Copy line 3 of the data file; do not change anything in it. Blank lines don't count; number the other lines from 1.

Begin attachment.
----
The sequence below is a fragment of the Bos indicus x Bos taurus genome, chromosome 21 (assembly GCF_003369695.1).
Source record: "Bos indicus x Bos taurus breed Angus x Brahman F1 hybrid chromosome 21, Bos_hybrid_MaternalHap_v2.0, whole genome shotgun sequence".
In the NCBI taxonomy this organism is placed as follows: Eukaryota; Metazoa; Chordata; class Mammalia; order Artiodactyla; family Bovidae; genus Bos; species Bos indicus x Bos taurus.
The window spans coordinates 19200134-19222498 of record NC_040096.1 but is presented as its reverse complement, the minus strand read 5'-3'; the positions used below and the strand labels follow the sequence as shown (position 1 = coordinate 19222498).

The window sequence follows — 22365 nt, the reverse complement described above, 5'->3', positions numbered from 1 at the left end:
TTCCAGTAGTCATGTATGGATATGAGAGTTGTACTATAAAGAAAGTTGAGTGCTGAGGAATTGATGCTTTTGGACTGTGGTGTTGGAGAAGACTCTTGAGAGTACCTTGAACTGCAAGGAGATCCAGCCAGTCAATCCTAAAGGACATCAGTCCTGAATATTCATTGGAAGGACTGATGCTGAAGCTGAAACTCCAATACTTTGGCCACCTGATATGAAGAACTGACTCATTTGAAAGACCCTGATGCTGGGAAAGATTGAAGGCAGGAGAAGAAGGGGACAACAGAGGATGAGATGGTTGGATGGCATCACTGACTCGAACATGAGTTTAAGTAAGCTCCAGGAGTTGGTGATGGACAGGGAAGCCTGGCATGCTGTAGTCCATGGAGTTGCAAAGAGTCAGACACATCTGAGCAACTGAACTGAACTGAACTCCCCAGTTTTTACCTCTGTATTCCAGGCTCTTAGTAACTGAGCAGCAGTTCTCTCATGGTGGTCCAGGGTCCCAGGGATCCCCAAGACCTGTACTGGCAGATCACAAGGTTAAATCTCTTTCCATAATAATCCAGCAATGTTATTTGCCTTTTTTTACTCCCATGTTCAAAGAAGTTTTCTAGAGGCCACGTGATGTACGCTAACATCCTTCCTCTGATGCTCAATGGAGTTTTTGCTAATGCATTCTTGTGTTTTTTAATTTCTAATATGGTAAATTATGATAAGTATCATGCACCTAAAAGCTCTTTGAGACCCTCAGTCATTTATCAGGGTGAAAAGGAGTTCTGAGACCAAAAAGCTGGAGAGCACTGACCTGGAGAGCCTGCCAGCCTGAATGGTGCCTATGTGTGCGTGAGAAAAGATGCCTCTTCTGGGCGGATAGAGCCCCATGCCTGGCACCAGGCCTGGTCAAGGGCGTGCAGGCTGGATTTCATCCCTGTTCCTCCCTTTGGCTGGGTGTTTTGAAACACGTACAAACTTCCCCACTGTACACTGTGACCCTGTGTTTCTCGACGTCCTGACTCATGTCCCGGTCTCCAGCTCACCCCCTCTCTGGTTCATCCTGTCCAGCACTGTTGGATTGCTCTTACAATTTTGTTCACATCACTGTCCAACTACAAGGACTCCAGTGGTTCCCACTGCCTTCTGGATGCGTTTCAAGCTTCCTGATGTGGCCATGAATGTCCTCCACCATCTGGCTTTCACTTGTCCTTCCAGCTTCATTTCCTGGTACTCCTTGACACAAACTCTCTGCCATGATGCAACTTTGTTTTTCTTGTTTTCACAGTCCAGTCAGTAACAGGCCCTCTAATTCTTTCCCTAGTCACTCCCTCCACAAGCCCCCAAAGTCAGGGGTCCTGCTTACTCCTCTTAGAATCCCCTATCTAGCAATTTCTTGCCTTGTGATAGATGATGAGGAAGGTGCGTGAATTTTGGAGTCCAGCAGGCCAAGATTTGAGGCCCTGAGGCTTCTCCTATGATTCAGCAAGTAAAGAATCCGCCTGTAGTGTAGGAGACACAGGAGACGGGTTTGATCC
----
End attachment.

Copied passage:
In the NCBI taxonomy this organism is placed as follows: Eukaryota; Metazoa; Chordata; class Mammalia; order Artiodactyla; family Bovidae; genus Bos; species Bos indicus x Bos taurus.